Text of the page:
Often these warnings were placed on the same line as advisories for violence, sexual assault, explicit sexual acts or other content society recognises as potentially distressing. When I left comments telling authors what it feels like to keep seeing this sexualisation as a queer and transgender reader and writer, I earnt rejection, denial, refusal and abuse. I don’t know how many hate messages I got; all I remember is that nearly everyone I spoke to told me that they would keep on warning.

Even if warning for queer were somehow a value-neutral advertisement, the lack of comparative warnings for heterosexuality positioned this otherwise.

Continue reading “Warning and Advising: A Community Conversation, Part One”

Allosexual Aromantic Erasure: A Guide

Handdrawn illustration of a yellow pasture against a background of hills and sparodic trees. Scene is overlaid with the dark green/light green/white/yellow/gold stripes of the allo-aro pride flag. The text Aro Worlds Discussion Post sits across the image in a black, antique handdrawn type, separated by two ornate Victorian-style black dividers.

I’ve seen the beginnings of a trend that conflates aro-ace experiences of aromantic erasure in a-spec spaces with allo-aro experiences of allosexual-and-aromantic erasure.

I am troubled when this notion of we’re all aros together and we all experience aromantic erasure is used to silence allo-aros from talking about our specific experiences. This line of thought seems reasonable because there’s been no real discussion on what allosexual-and-aromantic erasure in a-spec spaces looks like. When you don’t know what allosexual-aromantic erasure is, it’s not so unreasonable to think it similar to aromantic erasure.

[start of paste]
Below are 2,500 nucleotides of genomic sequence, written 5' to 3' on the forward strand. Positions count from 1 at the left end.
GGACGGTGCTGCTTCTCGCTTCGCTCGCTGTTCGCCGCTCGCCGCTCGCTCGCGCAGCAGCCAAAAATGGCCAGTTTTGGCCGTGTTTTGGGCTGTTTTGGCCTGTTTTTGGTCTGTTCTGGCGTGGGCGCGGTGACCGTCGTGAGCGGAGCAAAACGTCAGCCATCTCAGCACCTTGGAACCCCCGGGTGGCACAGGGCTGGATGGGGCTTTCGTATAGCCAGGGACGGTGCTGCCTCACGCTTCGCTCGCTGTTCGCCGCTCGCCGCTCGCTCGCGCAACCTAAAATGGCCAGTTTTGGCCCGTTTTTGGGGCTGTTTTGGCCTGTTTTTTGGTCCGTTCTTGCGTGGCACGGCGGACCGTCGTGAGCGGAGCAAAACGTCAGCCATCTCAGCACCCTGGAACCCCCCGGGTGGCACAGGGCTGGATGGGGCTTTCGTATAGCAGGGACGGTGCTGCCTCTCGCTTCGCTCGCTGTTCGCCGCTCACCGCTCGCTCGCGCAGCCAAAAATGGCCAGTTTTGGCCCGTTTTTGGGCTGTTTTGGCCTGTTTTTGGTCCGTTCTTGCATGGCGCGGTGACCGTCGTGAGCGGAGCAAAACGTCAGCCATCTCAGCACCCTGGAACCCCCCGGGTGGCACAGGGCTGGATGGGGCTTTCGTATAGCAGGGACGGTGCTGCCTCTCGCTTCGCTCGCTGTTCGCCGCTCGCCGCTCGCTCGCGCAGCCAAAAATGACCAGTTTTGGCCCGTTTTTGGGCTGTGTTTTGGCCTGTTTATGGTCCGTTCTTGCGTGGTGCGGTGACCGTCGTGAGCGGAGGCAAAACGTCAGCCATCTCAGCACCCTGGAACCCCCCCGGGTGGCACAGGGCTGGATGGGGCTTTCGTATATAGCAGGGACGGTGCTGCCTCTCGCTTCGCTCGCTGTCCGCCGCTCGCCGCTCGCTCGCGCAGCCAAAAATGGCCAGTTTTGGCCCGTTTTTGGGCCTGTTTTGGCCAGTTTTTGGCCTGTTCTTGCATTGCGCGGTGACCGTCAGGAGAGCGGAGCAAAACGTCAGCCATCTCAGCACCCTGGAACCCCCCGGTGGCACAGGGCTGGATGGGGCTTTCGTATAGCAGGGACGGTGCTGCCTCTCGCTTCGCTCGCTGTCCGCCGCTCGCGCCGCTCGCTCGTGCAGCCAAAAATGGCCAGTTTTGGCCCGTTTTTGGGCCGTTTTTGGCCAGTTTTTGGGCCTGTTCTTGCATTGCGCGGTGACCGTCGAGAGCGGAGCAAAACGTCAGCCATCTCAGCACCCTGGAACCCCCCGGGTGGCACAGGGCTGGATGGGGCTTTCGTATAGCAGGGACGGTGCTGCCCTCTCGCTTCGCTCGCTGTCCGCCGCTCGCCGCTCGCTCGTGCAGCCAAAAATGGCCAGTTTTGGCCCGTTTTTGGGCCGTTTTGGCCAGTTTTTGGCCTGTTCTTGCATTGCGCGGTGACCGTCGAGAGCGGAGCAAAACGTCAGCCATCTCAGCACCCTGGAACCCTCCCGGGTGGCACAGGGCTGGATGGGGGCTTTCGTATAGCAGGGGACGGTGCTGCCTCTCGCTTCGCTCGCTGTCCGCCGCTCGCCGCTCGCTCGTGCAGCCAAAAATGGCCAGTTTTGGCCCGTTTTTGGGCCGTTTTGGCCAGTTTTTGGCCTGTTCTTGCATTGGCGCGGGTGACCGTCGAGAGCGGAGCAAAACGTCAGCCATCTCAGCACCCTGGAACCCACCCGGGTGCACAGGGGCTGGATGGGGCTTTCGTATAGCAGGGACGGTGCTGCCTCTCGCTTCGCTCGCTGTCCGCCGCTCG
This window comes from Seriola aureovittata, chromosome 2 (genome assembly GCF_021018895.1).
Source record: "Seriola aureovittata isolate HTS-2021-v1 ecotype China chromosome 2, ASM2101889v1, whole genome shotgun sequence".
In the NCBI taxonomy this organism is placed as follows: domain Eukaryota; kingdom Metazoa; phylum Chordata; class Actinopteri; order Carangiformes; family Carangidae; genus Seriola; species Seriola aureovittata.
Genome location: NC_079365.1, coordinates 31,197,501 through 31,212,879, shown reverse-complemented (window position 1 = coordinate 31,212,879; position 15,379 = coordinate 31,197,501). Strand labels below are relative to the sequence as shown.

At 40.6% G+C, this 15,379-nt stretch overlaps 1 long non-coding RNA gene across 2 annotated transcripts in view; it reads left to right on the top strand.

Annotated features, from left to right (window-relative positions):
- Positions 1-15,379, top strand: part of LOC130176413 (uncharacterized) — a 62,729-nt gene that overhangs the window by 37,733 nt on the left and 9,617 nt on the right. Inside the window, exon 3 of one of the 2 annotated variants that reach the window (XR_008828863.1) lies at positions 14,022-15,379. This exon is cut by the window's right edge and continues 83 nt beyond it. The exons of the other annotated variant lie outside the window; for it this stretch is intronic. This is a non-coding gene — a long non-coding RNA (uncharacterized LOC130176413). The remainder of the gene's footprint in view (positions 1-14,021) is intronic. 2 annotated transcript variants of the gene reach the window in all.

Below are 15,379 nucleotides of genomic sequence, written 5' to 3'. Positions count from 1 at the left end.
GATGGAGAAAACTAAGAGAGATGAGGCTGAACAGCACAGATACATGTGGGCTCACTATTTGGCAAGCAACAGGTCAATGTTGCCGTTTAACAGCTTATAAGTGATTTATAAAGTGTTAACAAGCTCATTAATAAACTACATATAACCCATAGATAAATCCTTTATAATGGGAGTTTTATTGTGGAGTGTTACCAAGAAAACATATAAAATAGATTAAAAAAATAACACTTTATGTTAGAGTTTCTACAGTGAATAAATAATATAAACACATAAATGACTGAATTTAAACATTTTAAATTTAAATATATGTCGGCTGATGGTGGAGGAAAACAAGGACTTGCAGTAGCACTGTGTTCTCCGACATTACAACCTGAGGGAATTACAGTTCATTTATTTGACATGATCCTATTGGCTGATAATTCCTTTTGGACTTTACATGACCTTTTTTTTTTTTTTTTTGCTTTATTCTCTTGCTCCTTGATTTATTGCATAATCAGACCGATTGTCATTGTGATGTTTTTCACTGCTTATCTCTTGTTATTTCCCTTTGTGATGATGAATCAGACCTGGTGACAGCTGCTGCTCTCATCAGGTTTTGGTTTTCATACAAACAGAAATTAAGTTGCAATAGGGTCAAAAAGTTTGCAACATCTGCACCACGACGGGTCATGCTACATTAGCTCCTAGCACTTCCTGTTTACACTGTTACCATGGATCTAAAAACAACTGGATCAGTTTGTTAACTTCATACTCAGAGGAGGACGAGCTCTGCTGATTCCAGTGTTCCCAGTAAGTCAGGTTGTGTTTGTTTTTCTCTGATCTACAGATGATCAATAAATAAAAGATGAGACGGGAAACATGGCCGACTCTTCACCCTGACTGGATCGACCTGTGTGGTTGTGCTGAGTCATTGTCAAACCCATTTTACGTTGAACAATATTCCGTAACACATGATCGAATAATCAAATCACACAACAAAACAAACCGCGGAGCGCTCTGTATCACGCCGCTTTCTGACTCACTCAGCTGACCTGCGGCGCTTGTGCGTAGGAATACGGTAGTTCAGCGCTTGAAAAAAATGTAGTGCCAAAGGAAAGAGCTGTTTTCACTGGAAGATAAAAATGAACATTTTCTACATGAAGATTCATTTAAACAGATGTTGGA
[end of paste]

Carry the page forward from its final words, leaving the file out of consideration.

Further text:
When allo-aros experience aromantic erasure in general a-spec spaces, we are simultaneously experiencing allosexual erasure alongside it. (This is because we cannot exist in a-spec spaces by virtue of our allosexuality alone, and aromanticism is not a centred a-spec identity.) This makes our experiences of erasure in a-spec spaces different from those of aro-aces, and we need this difference recognised.

It’s also worth noting that these points are interconnected and similar: a lot of these instances of erasure can’t happen without the concurrent existence of others. I’m listing these to create this sense of exposure and clarification, because even allo-aros don’t know the breadth of our own erasure.

I’ll also say that erasure doesn’t have to be intentional to be erasure. A lot of this doesn’t happen from malice; some of it happens from good intentions and a lot of it happens from the history of aromantic communities and culture evolving from asexual ones. It’s still erasure.

So please find a list of over fifty instances I consider allo-aro erasure, along with a few parenthetical explanations.

(People unfamiliar with terminology used in this post should first read this guide on using a-spec community terms.)

Allosexual Aromantic Erasure in A-Spec and Aromantic Spaces Is:

Continue reading “Allosexual Aromantic Erasure: A Guide”

Hallo, Aro: Existence – K. A. Cook

Cover image for Hallo, Aro Allosexual Aromantic Flash Fiction. Cover features dark pink handwritten type on a mottled green background with a large line-drawn peacock feather, several sketch-style leaves and swirly text dividers. Green arrows sit underneath each line of text. A translucent overlay of the green/light green/white/yellow/gold alloaro flag sits underneath the text.

Hallo, Aro is a series of flash fiction stories about allosexual aromantic characters navigating friendship, sexual attraction, aromanticism and the weight of amatonormative expectation.

Contains: A queer, pansexual, genderless person dealing with the historical inability to find recognition of hir aromanticism as separate from asexuality.

Links: PDF, EPUB and MOBI editions are available for download from Patreon.

Length: 915 words / 4 PDF pages.

Advisory: This is an autobiographical-with-creative-liberties piece about a time with fewer aromantic resources accessible to asexuals and aromantics alike, with resulting amatonormativity, confusion and alienation. This story also contains swearing and sex references, and uses the common-in-my-country word for my LGBTQIA+ community: queer.

You don’t recollect how; you just cherish the word that shakes the world. Aromantic.

Continue reading “Hallo, Aro: Existence – K. A. Cook”